Europe tightens air security
BRUSSELS, Belgium -- New air safety rules are being set up by the European Commission in the wake of the terror hijackings in the United States.
The safety review is part of a global exercise to allay fears and revive an industry which has been crippled financially as a result of the loss of confidence by passengers.
Earlier this week, U.S. Transportation Secretary Norm Mineta asked airlines to reinforce the cockpit doors on their aircraft and announced the creation of a $20 million grant to develop and install new technology for better security aboard U.S. aircraft.
At a meeting in Brussels on Wednesday, the EC followed that by proposing steps to increase checks on and "profiling" of passengers, more detailed and systematic searches of hold and hand baggage, better protection of cockpit access, and "quality control" of airline security measures applied by national authorities.
A proposal on improved cabin crew training has already been sent to European Union transport ministers, who are expected to endorse the provisions at talks next week.
Loyola de Palacio, the EC's Vice-President for energy and transport, said: "Air transport is one of the symbols of freedom of movement and trade which characterise our societies. It must stay that way.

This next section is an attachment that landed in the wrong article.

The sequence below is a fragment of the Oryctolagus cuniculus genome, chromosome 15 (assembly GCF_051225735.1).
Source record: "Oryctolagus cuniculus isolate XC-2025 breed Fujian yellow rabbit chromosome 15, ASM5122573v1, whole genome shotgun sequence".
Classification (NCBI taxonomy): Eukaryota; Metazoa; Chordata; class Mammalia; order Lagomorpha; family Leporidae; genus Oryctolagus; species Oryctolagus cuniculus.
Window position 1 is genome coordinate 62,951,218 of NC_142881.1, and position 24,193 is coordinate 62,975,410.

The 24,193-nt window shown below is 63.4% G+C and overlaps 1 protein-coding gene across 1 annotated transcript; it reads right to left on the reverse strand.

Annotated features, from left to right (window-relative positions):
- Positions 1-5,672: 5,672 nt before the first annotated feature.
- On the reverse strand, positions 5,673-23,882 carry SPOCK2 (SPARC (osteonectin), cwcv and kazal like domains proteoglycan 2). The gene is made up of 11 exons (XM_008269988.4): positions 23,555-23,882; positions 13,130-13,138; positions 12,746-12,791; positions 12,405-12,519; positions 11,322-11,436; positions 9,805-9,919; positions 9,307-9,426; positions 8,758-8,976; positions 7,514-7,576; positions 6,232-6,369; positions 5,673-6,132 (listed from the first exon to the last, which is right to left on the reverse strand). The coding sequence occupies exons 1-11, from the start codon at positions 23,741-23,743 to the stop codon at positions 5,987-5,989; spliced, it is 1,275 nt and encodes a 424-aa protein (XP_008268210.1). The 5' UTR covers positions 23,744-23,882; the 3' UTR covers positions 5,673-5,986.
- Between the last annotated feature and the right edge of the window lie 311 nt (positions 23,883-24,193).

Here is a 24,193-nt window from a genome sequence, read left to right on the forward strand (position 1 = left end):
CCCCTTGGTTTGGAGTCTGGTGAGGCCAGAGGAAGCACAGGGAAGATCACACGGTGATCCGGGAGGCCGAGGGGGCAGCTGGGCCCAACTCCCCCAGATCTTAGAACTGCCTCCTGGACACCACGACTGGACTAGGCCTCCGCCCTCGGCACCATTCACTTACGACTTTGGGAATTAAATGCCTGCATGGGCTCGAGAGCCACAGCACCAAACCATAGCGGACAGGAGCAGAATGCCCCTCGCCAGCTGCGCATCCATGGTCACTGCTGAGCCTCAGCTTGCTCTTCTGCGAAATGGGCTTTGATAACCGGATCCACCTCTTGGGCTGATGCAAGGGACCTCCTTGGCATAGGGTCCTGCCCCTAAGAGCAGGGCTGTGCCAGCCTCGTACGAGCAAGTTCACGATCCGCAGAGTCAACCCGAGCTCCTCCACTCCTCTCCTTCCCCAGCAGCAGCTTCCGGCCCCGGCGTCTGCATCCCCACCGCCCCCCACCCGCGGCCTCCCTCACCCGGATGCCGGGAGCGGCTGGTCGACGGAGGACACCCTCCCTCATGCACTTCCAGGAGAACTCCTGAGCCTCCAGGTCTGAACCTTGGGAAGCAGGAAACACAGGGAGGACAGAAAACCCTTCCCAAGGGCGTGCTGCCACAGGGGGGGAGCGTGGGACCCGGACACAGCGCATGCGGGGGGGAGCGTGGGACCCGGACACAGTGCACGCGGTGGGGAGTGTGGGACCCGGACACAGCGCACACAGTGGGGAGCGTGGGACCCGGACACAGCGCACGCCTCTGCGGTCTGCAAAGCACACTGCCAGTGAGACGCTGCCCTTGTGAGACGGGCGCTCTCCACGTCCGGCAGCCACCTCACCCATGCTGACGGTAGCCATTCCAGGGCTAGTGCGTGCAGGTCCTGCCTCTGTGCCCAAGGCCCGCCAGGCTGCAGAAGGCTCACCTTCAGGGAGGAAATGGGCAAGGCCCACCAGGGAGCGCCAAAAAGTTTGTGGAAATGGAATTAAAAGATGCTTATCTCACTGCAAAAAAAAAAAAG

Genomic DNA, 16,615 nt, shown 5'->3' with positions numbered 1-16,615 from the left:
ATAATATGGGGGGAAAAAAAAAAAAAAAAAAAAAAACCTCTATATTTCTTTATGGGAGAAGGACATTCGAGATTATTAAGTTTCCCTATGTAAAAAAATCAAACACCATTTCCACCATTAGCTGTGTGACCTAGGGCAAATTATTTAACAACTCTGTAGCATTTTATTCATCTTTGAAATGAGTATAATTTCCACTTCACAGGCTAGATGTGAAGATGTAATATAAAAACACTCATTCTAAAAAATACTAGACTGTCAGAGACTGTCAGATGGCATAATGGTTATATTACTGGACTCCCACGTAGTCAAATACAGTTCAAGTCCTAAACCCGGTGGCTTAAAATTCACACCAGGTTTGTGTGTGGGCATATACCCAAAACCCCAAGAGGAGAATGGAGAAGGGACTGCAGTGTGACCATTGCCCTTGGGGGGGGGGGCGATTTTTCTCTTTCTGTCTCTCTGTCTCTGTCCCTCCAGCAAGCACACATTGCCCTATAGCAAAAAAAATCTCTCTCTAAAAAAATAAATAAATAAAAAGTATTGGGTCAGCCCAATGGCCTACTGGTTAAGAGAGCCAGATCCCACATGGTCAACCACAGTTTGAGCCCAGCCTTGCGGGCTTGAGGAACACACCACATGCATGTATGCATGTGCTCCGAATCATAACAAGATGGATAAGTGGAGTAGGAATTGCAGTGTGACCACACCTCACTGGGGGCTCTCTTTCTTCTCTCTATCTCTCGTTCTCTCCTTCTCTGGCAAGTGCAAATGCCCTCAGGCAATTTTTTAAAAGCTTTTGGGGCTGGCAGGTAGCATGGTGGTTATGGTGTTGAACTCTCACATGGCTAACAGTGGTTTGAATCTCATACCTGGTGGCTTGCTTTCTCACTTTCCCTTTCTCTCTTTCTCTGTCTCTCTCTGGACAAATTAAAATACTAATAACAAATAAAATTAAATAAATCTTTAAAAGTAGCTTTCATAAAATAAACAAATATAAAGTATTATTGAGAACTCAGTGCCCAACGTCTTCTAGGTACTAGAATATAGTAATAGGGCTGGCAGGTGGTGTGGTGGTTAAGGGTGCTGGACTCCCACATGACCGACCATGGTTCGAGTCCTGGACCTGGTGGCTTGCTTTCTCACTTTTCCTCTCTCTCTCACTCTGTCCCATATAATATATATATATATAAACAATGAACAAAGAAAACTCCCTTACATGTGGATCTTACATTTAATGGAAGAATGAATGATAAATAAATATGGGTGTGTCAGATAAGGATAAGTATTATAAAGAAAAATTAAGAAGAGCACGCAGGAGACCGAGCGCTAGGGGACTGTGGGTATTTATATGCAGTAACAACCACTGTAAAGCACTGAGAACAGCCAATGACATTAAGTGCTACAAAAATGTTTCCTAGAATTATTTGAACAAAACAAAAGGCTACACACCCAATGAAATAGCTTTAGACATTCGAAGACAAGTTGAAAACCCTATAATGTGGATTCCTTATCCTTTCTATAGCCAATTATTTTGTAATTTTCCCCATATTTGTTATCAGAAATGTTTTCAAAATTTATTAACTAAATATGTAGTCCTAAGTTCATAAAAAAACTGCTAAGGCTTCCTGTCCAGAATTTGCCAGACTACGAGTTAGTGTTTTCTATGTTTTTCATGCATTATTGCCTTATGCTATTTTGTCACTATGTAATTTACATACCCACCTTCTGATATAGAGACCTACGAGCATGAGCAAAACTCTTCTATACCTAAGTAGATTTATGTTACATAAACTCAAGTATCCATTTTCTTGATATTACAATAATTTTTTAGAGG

"The security of European citizens must be guaranteed: only the uniform, effective application of security measures will enable all Europeans to continue to have confidence in EU skies and airports."
The EC proposed the adoption and enforcement of common EU security rules for civil aviation based on existing recommendations of the European Civil Aviation Conference (ECAC).
They include control of access to sensitive areas of airports and aircraft, control of passengers and their hand luggage, control and monitoring of hold luggage and control of cargo and mail.
The Commission added: "The measures will be implemented gradually in a realistic manner to take account of the time needed to train personnel and alter infrastructure.
"In the event of a more specific threat, Member States will be able to adopt special measures.
"For its part, the Commission intends to ensure that the Community measures are able to evolve in line with the nature of any threat."
In the U.S. the findings of two panels of experts who were asked to make security recommendations for airports and aircraft following the September 11 terrorist attacks were released this week.
The panels said that better screening of passengers and luggage and a better design of cockpit doors are two major priorities.
The U.S. Association of Flight Attendants, the country's largest flight attendants' union, is also calling for new regulations to limit carryon luggage, allow flight crews to have non-lethal weapons and require airlines to provide anti-hijacking training.
FAA imposes new luggage limits
October 8, 2001
Recovery: Airlines to reinforce cockpit doors
October 6, 2001
Flight attendants' union seeks safety changes
October 3, 2001
The European Commission
Note: Pages will open in a new browser window
External sites are not endorsed by CNN Interactive.
WORLD TOP STORIES:
Blix: 'Iraq could do more'
N. Korea warns of nuclear conflict
Serb hardliner refuses to plead
NASA: Flight-deck video found
Caracas tense after bombs
|Back to the top|